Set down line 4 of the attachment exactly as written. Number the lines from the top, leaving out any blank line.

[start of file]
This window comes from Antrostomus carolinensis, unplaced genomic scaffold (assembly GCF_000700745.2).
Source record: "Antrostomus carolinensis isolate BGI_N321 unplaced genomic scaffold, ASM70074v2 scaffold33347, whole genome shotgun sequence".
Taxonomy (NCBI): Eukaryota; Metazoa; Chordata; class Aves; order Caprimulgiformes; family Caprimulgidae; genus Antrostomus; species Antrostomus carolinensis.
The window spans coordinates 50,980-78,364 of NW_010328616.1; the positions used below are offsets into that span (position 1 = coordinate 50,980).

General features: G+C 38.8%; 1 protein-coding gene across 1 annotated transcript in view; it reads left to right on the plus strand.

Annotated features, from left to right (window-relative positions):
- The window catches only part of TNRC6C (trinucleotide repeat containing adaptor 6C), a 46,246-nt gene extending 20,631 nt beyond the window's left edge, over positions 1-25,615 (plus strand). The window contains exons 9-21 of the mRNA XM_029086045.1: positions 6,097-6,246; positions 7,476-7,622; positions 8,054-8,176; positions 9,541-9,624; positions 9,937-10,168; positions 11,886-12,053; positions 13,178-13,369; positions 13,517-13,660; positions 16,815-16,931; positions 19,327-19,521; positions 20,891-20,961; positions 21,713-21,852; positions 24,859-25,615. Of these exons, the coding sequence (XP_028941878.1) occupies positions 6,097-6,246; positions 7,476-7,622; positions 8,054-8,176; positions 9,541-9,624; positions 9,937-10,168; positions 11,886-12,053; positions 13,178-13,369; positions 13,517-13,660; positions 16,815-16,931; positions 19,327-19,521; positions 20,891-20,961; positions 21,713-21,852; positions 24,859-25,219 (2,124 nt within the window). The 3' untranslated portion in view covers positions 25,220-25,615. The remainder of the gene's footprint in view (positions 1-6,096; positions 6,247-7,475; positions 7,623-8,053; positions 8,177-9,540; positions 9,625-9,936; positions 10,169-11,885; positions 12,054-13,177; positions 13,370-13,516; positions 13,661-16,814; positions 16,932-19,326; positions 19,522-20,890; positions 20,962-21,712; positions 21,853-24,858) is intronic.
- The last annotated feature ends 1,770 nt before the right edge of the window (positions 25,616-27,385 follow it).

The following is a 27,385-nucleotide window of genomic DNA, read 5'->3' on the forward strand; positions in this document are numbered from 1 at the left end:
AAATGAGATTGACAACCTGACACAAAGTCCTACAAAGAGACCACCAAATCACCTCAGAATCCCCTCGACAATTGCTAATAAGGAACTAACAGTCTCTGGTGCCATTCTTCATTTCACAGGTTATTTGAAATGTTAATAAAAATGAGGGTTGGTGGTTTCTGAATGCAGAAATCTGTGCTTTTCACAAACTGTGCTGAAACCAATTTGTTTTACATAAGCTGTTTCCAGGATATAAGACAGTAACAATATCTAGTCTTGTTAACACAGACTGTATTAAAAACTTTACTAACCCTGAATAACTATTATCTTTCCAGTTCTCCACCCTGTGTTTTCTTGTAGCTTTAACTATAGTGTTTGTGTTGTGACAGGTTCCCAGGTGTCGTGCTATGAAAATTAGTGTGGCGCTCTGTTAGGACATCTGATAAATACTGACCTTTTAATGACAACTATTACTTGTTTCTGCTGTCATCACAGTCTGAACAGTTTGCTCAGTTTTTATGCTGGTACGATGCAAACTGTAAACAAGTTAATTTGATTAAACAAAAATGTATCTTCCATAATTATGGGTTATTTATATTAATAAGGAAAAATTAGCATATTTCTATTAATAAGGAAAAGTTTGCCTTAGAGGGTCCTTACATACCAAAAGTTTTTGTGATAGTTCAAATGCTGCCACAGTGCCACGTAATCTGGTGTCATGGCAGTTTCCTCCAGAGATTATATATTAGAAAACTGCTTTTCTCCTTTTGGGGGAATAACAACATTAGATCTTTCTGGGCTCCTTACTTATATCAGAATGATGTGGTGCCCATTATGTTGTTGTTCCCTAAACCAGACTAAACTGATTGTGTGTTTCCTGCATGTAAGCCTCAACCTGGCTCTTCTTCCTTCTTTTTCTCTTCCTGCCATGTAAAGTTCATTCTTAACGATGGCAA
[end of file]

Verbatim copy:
The window spans coordinates 50,980-78,364 of NW_010328616.1; the positions used below are offsets into that span (position 1 = coordinate 50,980).